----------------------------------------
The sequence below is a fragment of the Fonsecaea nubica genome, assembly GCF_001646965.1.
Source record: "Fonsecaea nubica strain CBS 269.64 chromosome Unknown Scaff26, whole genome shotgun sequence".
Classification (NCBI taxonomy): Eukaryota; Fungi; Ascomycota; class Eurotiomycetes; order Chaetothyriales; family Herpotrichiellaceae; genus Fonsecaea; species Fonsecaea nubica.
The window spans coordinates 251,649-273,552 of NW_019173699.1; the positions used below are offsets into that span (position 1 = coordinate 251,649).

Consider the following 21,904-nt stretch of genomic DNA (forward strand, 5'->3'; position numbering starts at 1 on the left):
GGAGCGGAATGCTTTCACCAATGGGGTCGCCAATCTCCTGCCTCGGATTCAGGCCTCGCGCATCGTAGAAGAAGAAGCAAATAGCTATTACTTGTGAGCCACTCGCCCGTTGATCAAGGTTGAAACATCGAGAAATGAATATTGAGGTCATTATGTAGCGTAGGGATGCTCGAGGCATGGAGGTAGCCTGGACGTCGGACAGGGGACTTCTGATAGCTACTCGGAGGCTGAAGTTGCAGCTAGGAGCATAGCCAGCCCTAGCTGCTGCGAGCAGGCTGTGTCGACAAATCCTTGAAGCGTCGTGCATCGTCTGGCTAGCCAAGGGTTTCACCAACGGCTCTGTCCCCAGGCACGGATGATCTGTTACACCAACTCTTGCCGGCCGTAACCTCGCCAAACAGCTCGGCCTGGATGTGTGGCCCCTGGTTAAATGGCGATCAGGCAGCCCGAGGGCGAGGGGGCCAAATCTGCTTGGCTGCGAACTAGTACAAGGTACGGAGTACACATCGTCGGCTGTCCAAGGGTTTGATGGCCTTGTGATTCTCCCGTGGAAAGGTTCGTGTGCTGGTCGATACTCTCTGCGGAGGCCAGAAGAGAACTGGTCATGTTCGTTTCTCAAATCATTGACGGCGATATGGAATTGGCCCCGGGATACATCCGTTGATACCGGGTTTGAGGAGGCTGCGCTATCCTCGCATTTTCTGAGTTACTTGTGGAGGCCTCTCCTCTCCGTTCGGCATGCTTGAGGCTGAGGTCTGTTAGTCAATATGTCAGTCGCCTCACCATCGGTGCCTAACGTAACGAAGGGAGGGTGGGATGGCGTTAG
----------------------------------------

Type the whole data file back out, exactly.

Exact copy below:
The sequence below is a fragment of the Fonsecaea nubica genome, assembly GCF_001646965.1.
Source record: "Fonsecaea nubica strain CBS 269.64 chromosome Unknown Scaff26, whole genome shotgun sequence".
Classification (NCBI taxonomy): Eukaryota; Fungi; Ascomycota; class Eurotiomycetes; order Chaetothyriales; family Herpotrichiellaceae; genus Fonsecaea; species Fonsecaea nubica.
The window spans coordinates 251,649-273,552 of NW_019173699.1; the positions used below are offsets into that span (position 1 = coordinate 251,649).

Consider the following 21,904-nt stretch of genomic DNA (forward strand, 5'->3'; position numbering starts at 1 on the left):
GGAGCGGAATGCTTTCACCAATGGGGTCGCCAATCTCCTGCCTCGGATTCAGGCCTCGCGCATCGTAGAAGAAGAAGCAAATAGCTATTACTTGTGAGCCACTCGCCCGTTGATCAAGGTTGAAACATCGAGAAATGAATATTGAGGTCATTATGTAGCGTAGGGATGCTCGAGGCATGGAGGTAGCCTGGACGTCGGACAGGGGACTTCTGATAGCTACTCGGAGGCTGAAGTTGCAGCTAGGAGCATAGCCAGCCCTAGCTGCTGCGAGCAGGCTGTGTCGACAAATCCTTGAAGCGTCGTGCATCGTCTGGCTAGCCAAGGGTTTCACCAACGGCTCTGTCCCCAGGCACGGATGATCTGTTACACCAACTCTTGCCGGCCGTAACCTCGCCAAACAGCTCGGCCTGGATGTGTGGCCCCTGGTTAAATGGCGATCAGGCAGCCCGAGGGCGAGGGGGCCAAATCTGCTTGGCTGCGAACTAGTACAAGGTACGGAGTACACATCGTCGGCTGTCCAAGGGTTTGATGGCCTTGTGATTCTCCCGTGGAAAGGTTCGTGTGCTGGTCGATACTCTCTGCGGAGGCCAGAAGAGAACTGGTCATGTTCGTTTCTCAAATCATTGACGGCGATATGGAATTGGCCCCGGGATACATCCGTTGATACCGGGTTTGAGGAGGCTGCGCTATCCTCGCATTTTCTGAGTTACTTGTGGAGGCCTCTCCTCTCCGTTCGGCATGCTTGAGGCTGAGGTCTGTTAGTCAATATGTCAGTCGCCTCACCATCGGTGCCTAACGTAACGAAGGGAGGGTGGGATGGCGTTAG